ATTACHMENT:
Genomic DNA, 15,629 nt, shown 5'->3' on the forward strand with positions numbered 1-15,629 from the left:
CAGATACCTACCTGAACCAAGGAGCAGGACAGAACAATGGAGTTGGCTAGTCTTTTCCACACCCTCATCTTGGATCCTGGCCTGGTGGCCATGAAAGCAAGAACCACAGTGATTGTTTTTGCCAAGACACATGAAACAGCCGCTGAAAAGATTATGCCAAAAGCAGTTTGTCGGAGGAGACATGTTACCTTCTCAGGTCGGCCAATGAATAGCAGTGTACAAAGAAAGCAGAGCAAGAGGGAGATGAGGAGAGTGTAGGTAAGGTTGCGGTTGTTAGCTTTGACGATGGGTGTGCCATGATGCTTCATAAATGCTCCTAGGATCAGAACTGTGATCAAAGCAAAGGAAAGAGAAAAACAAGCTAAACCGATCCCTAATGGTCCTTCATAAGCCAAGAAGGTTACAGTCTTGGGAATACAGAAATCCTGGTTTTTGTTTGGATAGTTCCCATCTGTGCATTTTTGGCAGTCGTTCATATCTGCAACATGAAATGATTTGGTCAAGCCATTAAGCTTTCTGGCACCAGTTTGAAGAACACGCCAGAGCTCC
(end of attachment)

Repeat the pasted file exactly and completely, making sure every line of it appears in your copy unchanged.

Genomic DNA, 15,629 nt, shown 5'->3' on the forward strand with positions numbered 1-15,629 from the left:
CAGATACCTACCTGAACCAAGGAGCAGGACAGAACAATGGAGTTGGCTAGTCTTTTCCACACCCTCATCTTGGATCCTGGCCTGGTGGCCATGAAAGCAAGAACCACAGTGATTGTTTTTGCCAAGACACATGAAACAGCCGCTGAAAAGATTATGCCAAAAGCAGTTTGTCGGAGGAGACATGTTACCTTCTCAGGTCGGCCAATGAATAGCAGTGTACAAAGAAAGCAGAGCAAGAGGGAGATGAGGAGAGTGTAGGTAAGGTTGCGGTTGTTAGCTTTGACGATGGGTGTGCCATGATGCTTCATAAATGCTCCTAGGATCAGAACTGTGATCAAAGCAAAGGAAAGAGAAAAACAAGCTAAACCGATCCCTAATGGTCCTTCATAAGCCAAGAAGGTTACAGTCTTGGGAATACAGAAATCCTGGTTTTTGTTTGGATAGTTCCCATCTGTGCATTTTTGGCAGTCGTTCATATCTGCAACATGAAATGATTTGGTCAAGCCATTAAGCTTTCTGGCACCAGTTTGAAGAACACGCCAGAGCTCC